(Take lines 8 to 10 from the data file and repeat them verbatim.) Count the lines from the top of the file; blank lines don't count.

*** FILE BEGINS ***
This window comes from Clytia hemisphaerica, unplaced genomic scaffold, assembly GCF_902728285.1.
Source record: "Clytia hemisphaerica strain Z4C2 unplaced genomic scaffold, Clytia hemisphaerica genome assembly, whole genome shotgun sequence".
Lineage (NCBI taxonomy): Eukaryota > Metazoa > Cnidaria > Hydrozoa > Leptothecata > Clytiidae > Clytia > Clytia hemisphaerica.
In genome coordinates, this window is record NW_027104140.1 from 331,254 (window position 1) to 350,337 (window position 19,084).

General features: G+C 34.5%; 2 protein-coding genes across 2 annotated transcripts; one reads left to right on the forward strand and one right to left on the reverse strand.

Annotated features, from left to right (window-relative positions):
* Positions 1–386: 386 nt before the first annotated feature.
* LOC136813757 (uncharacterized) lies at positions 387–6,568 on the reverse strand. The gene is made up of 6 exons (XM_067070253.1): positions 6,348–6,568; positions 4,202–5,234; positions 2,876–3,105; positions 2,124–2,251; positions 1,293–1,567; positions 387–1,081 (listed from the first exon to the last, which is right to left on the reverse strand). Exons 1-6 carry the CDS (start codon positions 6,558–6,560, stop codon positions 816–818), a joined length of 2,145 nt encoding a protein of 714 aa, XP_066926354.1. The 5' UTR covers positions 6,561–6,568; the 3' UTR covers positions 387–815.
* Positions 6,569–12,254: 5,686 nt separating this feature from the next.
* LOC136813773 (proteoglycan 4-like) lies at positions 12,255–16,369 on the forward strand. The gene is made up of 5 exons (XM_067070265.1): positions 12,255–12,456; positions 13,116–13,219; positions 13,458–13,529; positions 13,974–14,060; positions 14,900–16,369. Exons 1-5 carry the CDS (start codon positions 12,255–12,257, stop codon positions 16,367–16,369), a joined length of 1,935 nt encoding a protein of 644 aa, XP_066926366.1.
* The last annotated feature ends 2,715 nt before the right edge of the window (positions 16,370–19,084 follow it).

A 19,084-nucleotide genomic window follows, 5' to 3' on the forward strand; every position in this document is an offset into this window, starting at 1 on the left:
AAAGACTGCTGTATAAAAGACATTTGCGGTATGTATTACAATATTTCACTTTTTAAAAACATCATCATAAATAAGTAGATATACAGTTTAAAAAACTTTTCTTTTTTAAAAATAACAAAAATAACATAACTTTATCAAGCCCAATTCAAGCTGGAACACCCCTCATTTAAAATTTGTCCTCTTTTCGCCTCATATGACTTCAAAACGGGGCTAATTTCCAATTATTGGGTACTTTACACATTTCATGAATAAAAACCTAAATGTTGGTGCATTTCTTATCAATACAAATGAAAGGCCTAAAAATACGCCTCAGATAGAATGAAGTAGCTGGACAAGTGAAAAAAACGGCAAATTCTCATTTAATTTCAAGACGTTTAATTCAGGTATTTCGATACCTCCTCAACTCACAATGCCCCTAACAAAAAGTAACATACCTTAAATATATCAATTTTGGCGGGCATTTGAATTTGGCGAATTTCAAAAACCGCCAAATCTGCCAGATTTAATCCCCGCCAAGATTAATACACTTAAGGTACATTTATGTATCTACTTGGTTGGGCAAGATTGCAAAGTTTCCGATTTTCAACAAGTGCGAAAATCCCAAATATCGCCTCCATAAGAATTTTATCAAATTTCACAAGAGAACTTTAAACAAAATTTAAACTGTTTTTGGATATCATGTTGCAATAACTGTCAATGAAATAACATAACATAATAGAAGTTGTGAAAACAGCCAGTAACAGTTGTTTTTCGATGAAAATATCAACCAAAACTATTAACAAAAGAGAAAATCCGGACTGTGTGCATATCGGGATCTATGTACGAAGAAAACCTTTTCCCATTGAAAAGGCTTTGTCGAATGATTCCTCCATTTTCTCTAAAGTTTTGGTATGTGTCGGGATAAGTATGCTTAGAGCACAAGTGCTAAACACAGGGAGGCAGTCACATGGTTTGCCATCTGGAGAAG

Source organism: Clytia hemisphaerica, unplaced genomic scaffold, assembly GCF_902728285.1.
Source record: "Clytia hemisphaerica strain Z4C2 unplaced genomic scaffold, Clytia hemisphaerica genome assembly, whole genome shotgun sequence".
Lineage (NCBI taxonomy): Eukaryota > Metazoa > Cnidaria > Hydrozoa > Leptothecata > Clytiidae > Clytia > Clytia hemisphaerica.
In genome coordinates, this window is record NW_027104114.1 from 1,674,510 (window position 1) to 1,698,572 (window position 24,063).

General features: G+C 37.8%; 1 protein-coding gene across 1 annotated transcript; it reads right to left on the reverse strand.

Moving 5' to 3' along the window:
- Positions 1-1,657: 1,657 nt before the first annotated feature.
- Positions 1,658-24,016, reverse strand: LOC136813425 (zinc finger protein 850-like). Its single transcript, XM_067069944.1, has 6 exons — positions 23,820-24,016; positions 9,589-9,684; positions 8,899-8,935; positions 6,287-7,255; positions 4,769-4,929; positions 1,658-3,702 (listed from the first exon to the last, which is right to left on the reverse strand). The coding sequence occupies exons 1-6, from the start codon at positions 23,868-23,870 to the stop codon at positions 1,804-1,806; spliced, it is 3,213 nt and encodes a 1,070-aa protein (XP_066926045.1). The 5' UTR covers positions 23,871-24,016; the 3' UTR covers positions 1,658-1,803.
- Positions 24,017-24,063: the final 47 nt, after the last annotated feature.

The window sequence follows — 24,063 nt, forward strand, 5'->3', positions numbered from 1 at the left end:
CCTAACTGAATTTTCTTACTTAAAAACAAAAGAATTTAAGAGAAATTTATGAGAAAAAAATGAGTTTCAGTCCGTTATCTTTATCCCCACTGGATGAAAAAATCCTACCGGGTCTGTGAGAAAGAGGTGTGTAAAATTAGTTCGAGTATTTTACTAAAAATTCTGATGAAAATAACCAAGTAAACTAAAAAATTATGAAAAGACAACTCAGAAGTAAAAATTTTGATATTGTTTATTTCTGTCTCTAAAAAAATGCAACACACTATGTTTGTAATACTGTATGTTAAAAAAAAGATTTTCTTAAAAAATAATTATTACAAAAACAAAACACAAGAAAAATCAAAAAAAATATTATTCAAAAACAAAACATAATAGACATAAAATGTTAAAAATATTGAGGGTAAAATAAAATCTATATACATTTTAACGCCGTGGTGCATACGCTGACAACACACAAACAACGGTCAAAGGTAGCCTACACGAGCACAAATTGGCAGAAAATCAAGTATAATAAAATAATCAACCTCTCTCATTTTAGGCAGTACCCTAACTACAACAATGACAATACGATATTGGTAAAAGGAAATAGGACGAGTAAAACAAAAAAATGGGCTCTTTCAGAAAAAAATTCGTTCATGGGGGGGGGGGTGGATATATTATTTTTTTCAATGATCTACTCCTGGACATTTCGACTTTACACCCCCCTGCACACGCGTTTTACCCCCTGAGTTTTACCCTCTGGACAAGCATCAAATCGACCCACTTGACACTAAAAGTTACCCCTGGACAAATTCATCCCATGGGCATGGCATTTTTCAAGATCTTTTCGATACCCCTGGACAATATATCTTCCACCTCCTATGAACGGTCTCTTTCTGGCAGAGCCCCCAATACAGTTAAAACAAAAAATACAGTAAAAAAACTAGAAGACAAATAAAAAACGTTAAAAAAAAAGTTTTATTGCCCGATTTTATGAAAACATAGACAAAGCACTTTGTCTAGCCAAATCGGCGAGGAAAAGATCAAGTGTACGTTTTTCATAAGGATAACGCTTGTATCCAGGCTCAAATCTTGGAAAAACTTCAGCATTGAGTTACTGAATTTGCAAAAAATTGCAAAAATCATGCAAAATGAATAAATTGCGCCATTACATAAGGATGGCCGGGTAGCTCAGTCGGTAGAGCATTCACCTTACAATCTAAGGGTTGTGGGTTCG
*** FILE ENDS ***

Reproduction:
* LOC136813757 (uncharacterized) lies at positions 387–6,568 on the reverse strand. The gene is made up of 6 exons (XM_067070253.1): positions 6,348–6,568; positions 4,202–5,234; positions 2,876–3,105; positions 2,124–2,251; positions 1,293–1,567; positions 387–1,081 (listed from the first exon to the last, which is right to left on the reverse strand). Exons 1-6 carry the CDS (start codon positions 6,558–6,560, stop codon positions 816–818), a joined length of 2,145 nt encoding a protein of 714 aa, XP_066926354.1. The 5' UTR covers positions 6,561–6,568; the 3' UTR covers positions 387–815.
* Positions 6,569–12,254: 5,686 nt separating this feature from the next.
* LOC136813773 (proteoglycan 4-like) lies at positions 12,255–16,369 on the forward strand. The gene is made up of 5 exons (XM_067070265.1): positions 12,255–12,456; positions 13,116–13,219; positions 13,458–13,529; positions 13,974–14,060; positions 14,900–16,369. Exons 1-5 carry the CDS (start codon positions 12,255–12,257, stop codon positions 16,367–16,369), a joined length of 1,935 nt encoding a protein of 644 aa, XP_066926366.1.